Gandalf's tale is perhaps the darkest part yet, minus him fulfilling his trickster nature by making off with Rohan's best horse.  It provides proof of malfeasance by Saruman, connects the different elements of the stories so far, and explains how Gandalf escaped his incarceration.  Part of all of this is the role and fate of Gollum, tracked down by Aragorn, questioned by Gandalf, left in the hands of the wood elves, and now escaped as relayed by Legolas.  Learned from all of this is that Sauron knows Gollum's tale, the re-discovery of the ring and of hobbits.

As for the confrontation with Saruman, it's worth noting that he's not actually lying.  A dark power is rising, an age is ending, and the elves' power is waning.  His arrogance and condescension in something else all together.  As Gandalf points out, the Ring can only have one master.  As the foremost scholar of Sauron and the Ring it strikes me as particularly arrogant and self-defeating to seek to embrace the ring for himself since he would know better than any of the bond between the Ring and Sauron.  At this time, he's seeking his own power, "Saruman mustering a great force on his own acount, in rivalry of Sauron and not in his service yet."

I find it interesting how much the council dances around the solution.  Early on we learn the only way to truly end the threat of Sauron is the destruction of the Ring.  Yet that is the last solution that the council discusses.  I can think of several reasons, including the reluctance to destroy something of such value and power.  The elves stand the most to lose, a likely diminishing of their Three great rings of power.  But the Ring is present, and it wouldn't be beyond it's power to subtly influence those present.  It does definitely effect Frodo, with a sudden disgust and reluctance when called on to display the Ring.

And as is true to Samwise's nature, he was listening in this whole time (certainly not the first time he's done so), and steadfastly pledges to remain at Frodo's side.

Taking a look at the film, we've been seeing Gandalf's difficulties all along, minus Radagast's unwitting role in Saruman's deception.  Jackson has Saruman as an agent of Sauron all a long, rather than in opposition.  With the exclusion of Radagast, Gandalf summons his rescue with the aid of a passing moth, rather than the beasts acting on their own initiative.  I'm generally a fan of how these segments were done, and it helps minimize the amount of dialog needed for the Council.  We actually do get Gandalf's journey into the Necromancer's lair, or at least an interpretation of it, in The Hobbit.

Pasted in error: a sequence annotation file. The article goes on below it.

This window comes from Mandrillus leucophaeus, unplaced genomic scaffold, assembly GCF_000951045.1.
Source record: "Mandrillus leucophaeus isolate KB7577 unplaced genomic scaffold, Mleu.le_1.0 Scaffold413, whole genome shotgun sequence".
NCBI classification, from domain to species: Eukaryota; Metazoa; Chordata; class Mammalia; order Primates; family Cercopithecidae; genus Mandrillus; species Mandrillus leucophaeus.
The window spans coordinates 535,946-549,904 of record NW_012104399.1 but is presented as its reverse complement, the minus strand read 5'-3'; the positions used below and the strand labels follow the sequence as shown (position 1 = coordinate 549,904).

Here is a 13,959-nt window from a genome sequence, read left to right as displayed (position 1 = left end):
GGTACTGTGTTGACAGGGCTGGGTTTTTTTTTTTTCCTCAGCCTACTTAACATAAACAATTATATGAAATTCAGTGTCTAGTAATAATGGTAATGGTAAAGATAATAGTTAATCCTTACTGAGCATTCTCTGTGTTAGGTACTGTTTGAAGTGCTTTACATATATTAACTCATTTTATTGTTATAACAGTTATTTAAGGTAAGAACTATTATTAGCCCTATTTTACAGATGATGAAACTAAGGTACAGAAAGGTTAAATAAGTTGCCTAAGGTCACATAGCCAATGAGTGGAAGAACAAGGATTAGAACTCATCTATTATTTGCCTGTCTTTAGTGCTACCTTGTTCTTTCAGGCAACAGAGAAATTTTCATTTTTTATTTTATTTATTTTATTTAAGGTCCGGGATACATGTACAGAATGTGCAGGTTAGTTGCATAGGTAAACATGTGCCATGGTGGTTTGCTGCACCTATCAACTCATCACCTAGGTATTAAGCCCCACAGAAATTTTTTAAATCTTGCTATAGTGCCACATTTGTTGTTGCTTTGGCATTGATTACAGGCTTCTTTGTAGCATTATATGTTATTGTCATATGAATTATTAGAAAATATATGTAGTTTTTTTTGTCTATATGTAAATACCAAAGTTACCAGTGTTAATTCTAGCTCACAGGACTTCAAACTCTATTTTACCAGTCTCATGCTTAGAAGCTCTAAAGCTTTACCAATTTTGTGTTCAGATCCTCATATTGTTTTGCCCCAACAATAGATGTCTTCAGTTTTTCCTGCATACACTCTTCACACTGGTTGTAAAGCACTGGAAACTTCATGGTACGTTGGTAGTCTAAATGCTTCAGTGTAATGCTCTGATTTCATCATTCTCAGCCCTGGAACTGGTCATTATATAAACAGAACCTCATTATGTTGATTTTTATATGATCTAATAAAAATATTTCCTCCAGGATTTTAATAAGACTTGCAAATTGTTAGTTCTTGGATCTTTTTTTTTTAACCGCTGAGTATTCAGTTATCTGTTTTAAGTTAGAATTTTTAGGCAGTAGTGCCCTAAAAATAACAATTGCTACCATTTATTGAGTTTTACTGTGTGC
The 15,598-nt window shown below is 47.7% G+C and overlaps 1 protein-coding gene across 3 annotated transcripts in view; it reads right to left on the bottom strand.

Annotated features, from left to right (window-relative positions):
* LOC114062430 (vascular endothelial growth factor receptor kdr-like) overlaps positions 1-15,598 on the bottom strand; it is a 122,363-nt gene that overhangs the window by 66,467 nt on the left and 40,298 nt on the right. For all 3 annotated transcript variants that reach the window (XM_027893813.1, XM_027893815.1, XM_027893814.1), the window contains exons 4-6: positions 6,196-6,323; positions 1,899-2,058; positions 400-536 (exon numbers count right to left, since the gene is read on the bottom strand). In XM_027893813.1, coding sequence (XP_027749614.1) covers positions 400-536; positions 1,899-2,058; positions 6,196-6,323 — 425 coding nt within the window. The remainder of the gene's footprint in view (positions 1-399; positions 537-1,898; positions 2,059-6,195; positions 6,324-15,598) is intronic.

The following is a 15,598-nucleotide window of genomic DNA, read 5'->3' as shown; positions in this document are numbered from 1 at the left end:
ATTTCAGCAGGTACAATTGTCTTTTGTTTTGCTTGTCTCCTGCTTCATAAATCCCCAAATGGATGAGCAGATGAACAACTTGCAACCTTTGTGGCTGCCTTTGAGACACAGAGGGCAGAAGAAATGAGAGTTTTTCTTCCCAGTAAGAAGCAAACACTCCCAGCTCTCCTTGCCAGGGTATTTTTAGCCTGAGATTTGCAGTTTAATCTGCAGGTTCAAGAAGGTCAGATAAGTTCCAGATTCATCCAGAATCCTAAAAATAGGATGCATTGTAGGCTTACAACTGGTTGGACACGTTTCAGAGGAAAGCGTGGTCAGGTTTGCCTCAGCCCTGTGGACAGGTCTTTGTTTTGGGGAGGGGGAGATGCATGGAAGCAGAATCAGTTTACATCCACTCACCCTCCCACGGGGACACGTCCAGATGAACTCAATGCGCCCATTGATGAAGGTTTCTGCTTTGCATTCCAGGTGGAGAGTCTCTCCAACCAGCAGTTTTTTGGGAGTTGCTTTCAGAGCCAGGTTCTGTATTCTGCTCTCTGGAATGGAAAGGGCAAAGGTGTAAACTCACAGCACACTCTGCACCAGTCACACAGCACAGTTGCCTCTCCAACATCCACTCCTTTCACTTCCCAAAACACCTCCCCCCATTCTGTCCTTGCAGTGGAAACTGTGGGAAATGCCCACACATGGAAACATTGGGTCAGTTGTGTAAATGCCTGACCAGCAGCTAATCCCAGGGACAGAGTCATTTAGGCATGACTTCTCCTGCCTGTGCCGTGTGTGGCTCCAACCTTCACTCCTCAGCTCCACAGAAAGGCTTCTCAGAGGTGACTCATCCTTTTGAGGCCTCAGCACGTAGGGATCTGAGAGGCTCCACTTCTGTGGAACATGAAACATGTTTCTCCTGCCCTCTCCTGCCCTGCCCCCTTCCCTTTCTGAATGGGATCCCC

Jackson does give us some extra flavor here; conversation between Gandalf and Elrond that otherwise replace the need for exposition, the arrival of council members, the importance of specific individuals, foreshadowing of the weakness yet to be revealed, and further building principle relationships.  Honestly, the time is generally well used.  Arwen's choice is momentous, but one of a magnitude that loses some of it's weight without the extensive history and elven legend that appears in the book.  Largely the love story between Arwen and Aragorn does not come into play at this point, but I think it makes sense to start establishing it here rather than "oh hey, that pretty elf lady is now your queen" at the end.

The council here is specifically about the Ring, rather than a meeting of individuals all answering different needs and calls.  The ring is even brought out from the start, and everyone hears its whispering call.  The politics are bared down to short and to the point, with Boromir is already being painted as prideful, impetuous, and desiring of power.  But everyone is quick to anger here, arguing instead over who will complete the necessary task rather than skirting around what must be done.

On a personal note, I'll admit to beingsomeone who found Aragorn super hot when the movies first came out (my weakness for men with long hair?).  Watching it now... I almost wish that the casting for Aragorn and Boromir were switched.  I think Sean Bean would have made for an excellent Aragorn... and to me he has the better voice.  In comparison, Viggo's voice comes out a bit too thing and nasal.